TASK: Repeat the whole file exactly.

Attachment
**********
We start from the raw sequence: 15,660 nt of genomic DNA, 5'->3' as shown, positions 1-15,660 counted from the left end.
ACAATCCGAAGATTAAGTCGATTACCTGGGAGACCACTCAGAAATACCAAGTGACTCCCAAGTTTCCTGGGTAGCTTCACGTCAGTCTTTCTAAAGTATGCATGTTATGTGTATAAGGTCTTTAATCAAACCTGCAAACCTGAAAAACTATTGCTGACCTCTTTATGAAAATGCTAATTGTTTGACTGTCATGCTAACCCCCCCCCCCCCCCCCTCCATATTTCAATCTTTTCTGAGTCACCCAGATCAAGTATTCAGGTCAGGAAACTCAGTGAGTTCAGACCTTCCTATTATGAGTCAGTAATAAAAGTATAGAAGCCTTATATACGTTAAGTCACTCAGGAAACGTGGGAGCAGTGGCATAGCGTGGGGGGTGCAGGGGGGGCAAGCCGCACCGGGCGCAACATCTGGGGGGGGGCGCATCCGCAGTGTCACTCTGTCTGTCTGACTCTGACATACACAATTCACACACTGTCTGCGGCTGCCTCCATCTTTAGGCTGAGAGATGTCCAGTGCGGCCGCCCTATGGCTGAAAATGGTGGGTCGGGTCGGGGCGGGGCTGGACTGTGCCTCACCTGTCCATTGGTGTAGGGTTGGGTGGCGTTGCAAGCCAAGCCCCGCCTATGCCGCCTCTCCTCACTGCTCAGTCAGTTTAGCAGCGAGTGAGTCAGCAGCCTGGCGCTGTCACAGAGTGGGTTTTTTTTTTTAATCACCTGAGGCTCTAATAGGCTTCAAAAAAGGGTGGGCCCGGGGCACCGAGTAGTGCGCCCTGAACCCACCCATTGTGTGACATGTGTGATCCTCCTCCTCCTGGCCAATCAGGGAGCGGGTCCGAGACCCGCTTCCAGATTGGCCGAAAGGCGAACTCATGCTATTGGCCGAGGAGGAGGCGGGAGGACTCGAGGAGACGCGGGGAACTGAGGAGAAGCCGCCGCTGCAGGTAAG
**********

We start from the raw sequence: 15,660 nt of genomic DNA, 5'->3' as shown, positions 1-15,660 counted from the left end.
ACAATCCGAAGATTAAGTCGATTACCTGGGAGACCACTCAGAAATACCAAGTGACTCCCAAGTTTCCTGGGTAGCTTCACGTCAGTCTTTCTAAAGTATGCATGTTATGTGTATAAGGTCTTTAATCAAACCTGCAAACCTGAAAAACTATTGCTGACCTCTTTATGAAAATGCTAATTGTTTGACTGTCATGCTAACCCCCCCCCCCCCCCCCTCCATATTTCAATCTTTTCTGAGTCACCCAGATCAAGTATTCAGGTCAGGAAACTCAGTGAGTTCAGACCTTCCTATTATGAGTCAGTAATAAAAGTATAGAAGCCTTATATACGTTAAGTCACTCAGGAAACGTGGGAGCAGTGGCATAGCGTGGGGGGTGCAGGGGGGGCAAGCCGCACCGGGCGCAACATCTGGGGGGGGGCGCATCCGCAGTGTCACTCTGTCTGTCTGACTCTGACATACACAATTCACACACTGTCTGCGGCTGCCTCCATCTTTAGGCTGAGAGATGTCCAGTGCGGCCGCCCTATGGCTGAAAATGGTGGGTCGGGTCGGGGCGGGGCTGGACTGTGCCTCACCTGTCCATTGGTGTAGGGTTGGGTGGCGTTGCAAGCCAAGCCCCGCCTATGCCGCCTCTCCTCACTGCTCAGTCAGTTTAGCAGCGAGTGAGTCAGCAGCCTGGCGCTGTCACAGAGTGGGTTTTTTTTTTTAATCACCTGAGGCTCTAATAGGCTTCAAAAAAGGGTGGGCCCGGGGCACCGAGTAGTGCGCCCTGAACCCACCCATTGTGTGACATGTGTGATCCTCCTCCTCCTGGCCAATCAGGGAGCGGGTCCGAGACCCGCTTCCAGATTGGCCGAAAGGCGAACTCATGCTATTGGCCGAGGAGGAGGCGGGAGGACTCGAGGAGACGCGGGGAACTGAGGAGAAGCCGCCGCTGCAGGTAAG